Issue Date: March 28, 2016
Green Chemistry & Engineering Conference celebrates 20 years
The first Green Chemistry & Engineering Conference (GC&E) came into being 20 years ago, in 1997, as a collaboration between the American Chemical Society, the Environmental Protection Agency, and a number of other agencies and organizations. The conference, which was held at the National Academies, was the first of its kind to focus on the emerging approach of green chemistry, and it was open to a mixed audience made up of academic, industrial, and government representatives. ACS’s Committee on Environmental Improvement, led by the late Joseph Breen, as well as the Division of Environmental Chemistry and the Division of Industrial & Engineering Chemistry were integral leaders in convening this event. In subsequent years, the American Chemical Society’s Green Chemistry Institute (GCI) took over the leadership of the conference, and working with a group of highly motivated volunteer program chairs each year, it has seen the conference flourish as the largest and longest-standing green chemistry conference in the world.
A lot has changed since those early days in green chemistry, and the conference is a reflection of this transformation. Although strong involvement and support from the government fueled earlier conferences, in recent years, industrial sponsorship and involvement has risen. Today, GC&E doubles as a hub of activity for the GCI Industrial Roundtables, which organize symposia, host an industry poster reception, and bring people together from around the world. The presence of chemical manufacturers, pharmaceutical scientists, formulators, biobased chemical companies, and oil and gas companies as well as retail brands is a boon for students and for the academic audience. The conference has always been about breaking down the silos between research and implementation and striking a balance between technical advancements and innovations in process and product design. Opportunities for networking, understanding industry career opportunities, and connecting with professors from graduate schools across the world—not to mention a full day of workshops for students—are attractive benefits for young chemists.
GC&E has always been about breaking down the silos between research and implementation.
One of the plenary speakers in 1997, the first year of GC&E, was Paul Anderson, who was ACS president at the time. He identified the audience as “among the growing number of people who understand that chemists and engineers can have a significant impact on improving the environment by ‘reinventing’ how chemicals and materials are produced and used.” In many ways, the conference continues to serve a niche audience in the grand scheme of things. Yet, the people attending each year, representing an impressive list of organizations, universities, and companies, are the leaders among us whose application of green chemistry and engineering design principles in their work is transforming our science and our industry to be a true enabler of a more sustainable future.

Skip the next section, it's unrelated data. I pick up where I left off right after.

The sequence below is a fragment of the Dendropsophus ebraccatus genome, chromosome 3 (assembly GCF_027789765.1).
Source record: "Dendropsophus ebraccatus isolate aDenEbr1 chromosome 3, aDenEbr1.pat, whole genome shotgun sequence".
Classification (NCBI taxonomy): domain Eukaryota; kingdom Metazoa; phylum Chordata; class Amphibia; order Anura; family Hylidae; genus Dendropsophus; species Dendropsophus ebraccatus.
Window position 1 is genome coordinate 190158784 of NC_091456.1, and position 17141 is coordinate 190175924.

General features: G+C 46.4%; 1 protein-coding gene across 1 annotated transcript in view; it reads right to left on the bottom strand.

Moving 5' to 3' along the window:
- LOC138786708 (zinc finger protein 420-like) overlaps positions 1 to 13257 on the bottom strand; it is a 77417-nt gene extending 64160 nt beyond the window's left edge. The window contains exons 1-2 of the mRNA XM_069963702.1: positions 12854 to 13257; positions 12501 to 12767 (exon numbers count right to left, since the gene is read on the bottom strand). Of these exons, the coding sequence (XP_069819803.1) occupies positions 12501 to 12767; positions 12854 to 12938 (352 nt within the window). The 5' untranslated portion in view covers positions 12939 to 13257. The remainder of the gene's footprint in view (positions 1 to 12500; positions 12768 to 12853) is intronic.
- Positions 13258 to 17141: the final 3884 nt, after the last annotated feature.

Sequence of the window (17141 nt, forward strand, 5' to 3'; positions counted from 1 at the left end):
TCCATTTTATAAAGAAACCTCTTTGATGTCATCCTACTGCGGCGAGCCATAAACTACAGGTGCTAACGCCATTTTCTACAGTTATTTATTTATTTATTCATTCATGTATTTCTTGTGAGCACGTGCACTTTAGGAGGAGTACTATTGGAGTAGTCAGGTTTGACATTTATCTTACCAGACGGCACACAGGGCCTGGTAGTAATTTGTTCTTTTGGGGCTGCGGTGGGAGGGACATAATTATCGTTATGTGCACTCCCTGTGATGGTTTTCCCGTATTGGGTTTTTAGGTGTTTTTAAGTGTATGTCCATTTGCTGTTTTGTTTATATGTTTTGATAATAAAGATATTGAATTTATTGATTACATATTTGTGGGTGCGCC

GCI has developed a five-year plan to see the conference move from serving primarily as a convening mechanism in support of the community to also acting as a catalyst in driving key green chemistry concepts and ideas into the wider chemistry community. For example, symposia on green chemistry education at this year’s event and a colocated workshop will serve the effort among educators and stakeholder organizations to continue the development of an educational road map for green chemistry. More than just a selection of presentations, these types of symposia and workshops have specific objectives and outcomes to take the conversation forward.
The conference also continues to be a time to celebrate the achievements of industry, academic research, and small business innovations that incorporate the principles of green chemistry into chemical design, manufacture, and use through the Presidential Green Chemistry Challenge Awards. These awards, now in their 21st year, are presented by EPA in partnership with GCI and awarded in conjunction with the conference. ACS also recognizes excellence in student research through the Kenneth G. Hancock Memorial Award, as well as via the student poster competition.
Recognizing the challenging yet potentially fertile territory of green entrepreneurship, GC&E hosts a business plan competition to foster early-stage companies using green chemistry and engineering principles. Applicants have the opportunity to win a substantial cash prize but also receive training and feedback as well as the opportunity to pitch their ideas in front of a targeted audience at the conference.
This year is the first time GC&E will be hosted away from the Washington, D.C., metro area, and we are excited to be in Portland, Ore., a city passionately embracing the importance of the environment and its benefit to society and the economy. There has been a tremendous response from the green chemistry community to participate in the conference, and we hope that this milestone year will both celebrate the growth of green chemistry and set a course for the next 20 years. GCI is proud to host the conference each year and values the support and participation of so many people across the years.
Views expressed on this page are those of the author and not necessarily those of ACS.
- Chemical & Engineering News
- ISSN 0009-2347
- Copyright © American Chemical Society